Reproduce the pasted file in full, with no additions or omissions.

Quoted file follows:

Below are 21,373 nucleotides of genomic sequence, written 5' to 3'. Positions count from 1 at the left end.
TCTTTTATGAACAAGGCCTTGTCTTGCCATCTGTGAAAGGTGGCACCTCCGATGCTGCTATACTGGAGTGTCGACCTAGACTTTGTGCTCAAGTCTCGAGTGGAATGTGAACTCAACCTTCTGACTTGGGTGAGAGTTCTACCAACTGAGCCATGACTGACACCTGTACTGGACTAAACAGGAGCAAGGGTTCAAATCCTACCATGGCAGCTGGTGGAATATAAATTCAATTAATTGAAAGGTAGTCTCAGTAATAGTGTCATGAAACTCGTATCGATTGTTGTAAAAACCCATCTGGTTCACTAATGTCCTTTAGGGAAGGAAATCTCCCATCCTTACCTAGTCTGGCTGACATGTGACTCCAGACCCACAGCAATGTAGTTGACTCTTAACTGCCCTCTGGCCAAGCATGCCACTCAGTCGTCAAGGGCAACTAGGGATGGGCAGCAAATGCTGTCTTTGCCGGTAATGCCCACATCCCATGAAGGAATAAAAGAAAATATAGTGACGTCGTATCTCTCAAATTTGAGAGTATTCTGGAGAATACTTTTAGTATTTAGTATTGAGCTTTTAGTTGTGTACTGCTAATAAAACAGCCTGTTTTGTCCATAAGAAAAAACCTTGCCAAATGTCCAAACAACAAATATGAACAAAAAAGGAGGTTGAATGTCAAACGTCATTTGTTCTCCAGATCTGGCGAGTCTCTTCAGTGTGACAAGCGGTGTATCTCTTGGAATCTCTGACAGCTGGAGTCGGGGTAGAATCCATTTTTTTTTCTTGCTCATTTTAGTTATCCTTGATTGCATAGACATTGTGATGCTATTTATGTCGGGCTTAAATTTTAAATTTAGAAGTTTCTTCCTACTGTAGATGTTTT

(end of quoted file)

Below are 21,373 nucleotides of genomic sequence, written 5' to 3'. Positions count from 1 at the left end.
TCTTTTATGAACAAGGCCTTGTCTTGCCATCTGTGAAAGGTGGCACCTCCGATGCTGCTATACTGGAGTGTCGACCTAGACTTTGTGCTCAAGTCTCGAGTGGAATGTGAACTCAACCTTCTGACTTGGGTGAGAGTTCTACCAACTGAGCCATGACTGACACCTGTACTGGACTAAACAGGAGCAAGGGTTCAAATCCTACCATGGCAGCTGGTGGAATATAAATTCAATTAATTGAAAGGTAGTCTCAGTAATAGTGTCATGAAACTCGTATCGATTGTTGTAAAAACCCATCTGGTTCACTAATGTCCTTTAGGGAAGGAAATCTCCCATCCTTACCTAGTCTGGCTGACATGTGACTCCAGACCCACAGCAATGTAGTTGACTCTTAACTGCCCTCTGGCCAAGCATGCCACTCAGTCGTCAAGGGCAACTAGGGATGGGCAGCAAATGCTGTCTTTGCCGGTAATGCCCACATCCCATGAAGGAATAAAAGAAAATATAGTGACGTCGTATCTCTCAAATTTGAGAGTATTCTGGAGAATACTTTTAGTATTTAGTATTGAGCTTTTAGTTGTGTACTGCTAATAAAACAGCCTGTTTTGTCCATAAGAAAAAACCTTGCCAAATGTCCAAACAACAAATATGAACAAAAAAGGAGGTTGAATGTCAAACGTCATTTGTTCTCCAGATCTGGCGAGTCTCTTCAGTGTGACAAGCGGTGTATCTCTTGGAATCTCTGACAGCTGGAGTCGGGGTAGAATCCATTTTTTTTTCTTGCTCATTTTAGTTATCCTTGATTGCATAGACATTGTGATGCTATTTATGTCGGGCTTAAATTTTAAATTTAGAAGTTTCTTCCTACTGTAGATGTTTT